Mitigation for water supply impacts. The court concluded that mitigation measures to address water supply impacts — including requiring oil industry users to work together to develop and implement a plan to reduce water use — inappropriately deferred formulation of the measures or delayed their implementation. The statement of overriding considerations the county adopted did not cure the deficiency because the EIR did not adequately describe the feasibility of mitigation measures and explain the uncertainty in their effectiveness.

Mitigation for conversion of agricultural land. The court held the county’s determination that the effect of converting agricultural land would be adequately mitigated through acquisition of conversation easements over off-site agricultural land was unfounded: conservation easements do not create new agricultural land to replace the land that is converted and do not otherwise offset the impact. The court also held purchase of credits from a farmland mitigation bank or equivalent preservation program was not adequate given the absence of evidence that such programs were in existence and could provide legally adequate mitigation. Further information on this aspect of the court’s opinion is available here.

Mitigation Measures:  Can a Responsible Agency with Jurisdiction to Enforce Environmental Regulations Impose Mitigation Measures Outside of the CEQA Process?

Santa Clara Valley Water District v. San Francisco Bay Regional Water Quality Control Board, No. A157127, 2020 WL 7706795 (Cal. Ct. App. Dec. 29, 2020)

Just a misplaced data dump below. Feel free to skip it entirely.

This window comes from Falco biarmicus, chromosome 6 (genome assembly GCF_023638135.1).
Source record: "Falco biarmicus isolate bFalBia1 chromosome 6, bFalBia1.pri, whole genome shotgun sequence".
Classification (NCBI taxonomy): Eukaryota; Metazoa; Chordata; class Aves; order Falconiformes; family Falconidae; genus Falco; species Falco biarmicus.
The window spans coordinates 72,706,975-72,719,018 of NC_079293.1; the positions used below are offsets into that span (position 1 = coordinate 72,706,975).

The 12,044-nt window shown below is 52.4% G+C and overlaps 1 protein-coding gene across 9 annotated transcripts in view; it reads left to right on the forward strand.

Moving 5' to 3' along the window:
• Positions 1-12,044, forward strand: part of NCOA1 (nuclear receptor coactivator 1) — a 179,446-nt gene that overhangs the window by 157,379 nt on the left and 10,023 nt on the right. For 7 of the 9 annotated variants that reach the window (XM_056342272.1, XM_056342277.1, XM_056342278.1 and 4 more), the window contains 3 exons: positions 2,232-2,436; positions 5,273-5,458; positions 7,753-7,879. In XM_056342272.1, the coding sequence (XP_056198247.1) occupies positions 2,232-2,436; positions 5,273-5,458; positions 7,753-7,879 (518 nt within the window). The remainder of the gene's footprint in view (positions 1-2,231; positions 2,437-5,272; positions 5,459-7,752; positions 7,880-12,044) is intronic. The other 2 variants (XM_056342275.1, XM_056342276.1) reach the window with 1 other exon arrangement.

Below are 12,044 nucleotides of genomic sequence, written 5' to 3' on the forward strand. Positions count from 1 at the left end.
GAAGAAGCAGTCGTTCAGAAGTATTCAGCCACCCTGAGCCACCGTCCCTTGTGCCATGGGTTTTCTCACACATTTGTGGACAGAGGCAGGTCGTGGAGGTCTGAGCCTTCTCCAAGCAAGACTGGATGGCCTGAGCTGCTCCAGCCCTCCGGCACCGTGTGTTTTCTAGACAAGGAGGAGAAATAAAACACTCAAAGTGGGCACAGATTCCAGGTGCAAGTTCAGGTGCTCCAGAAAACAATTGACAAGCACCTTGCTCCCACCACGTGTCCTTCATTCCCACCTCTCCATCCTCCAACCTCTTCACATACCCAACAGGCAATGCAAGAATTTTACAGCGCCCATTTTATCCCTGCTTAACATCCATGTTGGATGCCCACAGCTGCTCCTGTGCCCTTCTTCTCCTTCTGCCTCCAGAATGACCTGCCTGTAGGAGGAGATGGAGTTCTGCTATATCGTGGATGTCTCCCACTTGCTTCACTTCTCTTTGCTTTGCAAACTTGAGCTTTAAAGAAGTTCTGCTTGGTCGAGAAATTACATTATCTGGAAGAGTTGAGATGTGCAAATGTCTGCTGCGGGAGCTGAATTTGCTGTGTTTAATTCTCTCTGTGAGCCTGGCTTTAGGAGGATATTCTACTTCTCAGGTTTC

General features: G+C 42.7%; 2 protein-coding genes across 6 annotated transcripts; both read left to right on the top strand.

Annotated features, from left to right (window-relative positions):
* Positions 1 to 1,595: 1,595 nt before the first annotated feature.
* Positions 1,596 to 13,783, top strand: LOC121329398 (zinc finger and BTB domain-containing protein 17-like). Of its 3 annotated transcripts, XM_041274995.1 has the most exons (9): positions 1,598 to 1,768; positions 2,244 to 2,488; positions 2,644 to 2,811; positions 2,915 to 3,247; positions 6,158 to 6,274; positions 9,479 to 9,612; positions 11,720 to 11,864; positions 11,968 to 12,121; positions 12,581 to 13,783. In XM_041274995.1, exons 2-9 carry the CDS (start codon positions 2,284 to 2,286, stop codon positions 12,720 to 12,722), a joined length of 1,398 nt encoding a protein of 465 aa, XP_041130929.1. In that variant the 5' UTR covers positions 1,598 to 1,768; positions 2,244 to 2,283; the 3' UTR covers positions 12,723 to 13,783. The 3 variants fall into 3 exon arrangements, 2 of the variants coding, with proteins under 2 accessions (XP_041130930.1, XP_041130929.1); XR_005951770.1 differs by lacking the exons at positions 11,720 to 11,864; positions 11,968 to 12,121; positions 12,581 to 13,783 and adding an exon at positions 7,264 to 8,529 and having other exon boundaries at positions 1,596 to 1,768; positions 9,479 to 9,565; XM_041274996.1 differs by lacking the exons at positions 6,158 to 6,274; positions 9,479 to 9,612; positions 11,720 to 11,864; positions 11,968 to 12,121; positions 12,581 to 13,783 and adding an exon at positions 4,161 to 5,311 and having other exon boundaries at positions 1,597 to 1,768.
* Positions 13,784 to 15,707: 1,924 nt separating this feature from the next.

CEQA does not constrain responsible agency’s authority  to impose mitigation requirements for environmental impacts subject to its jurisdiction, even though the impacts and mitigation were not considered in the EIR certified by the lead agency, according to the court’s opinion in this case.

The District, as lead CEQA agency, prepared and certified an EIR for a flood control project it  would operate and maintain. The Regional Water Quality Control Board then issued a federal Clean Water Act water quality certification for the project  The certification stated that water quality impacts relating to construction would be reduced to less-than-significant levels by mitigation measures in the EIR.  It also stated that while the Board was approving construction of the project, it believed the EIR lacked the information needed to assess long term impacts that would result from the project’s design, operation and maintenance. It would address the need for compensation for those impacts later on, when it considered issuance of waste discharge requirements for the project under the Porter Cologne Act.

As the project was nearing completion, the Board issued a waste discharge order requiring new mitigation measures designed to compensate for the project’s sedimentation effects. The order purported to comply with CEQA by making findings that the Board had considered the District’s EIR and determined that, with the addition of the new mitigation requirements, the water quality impacts of the project would be less-than-significant.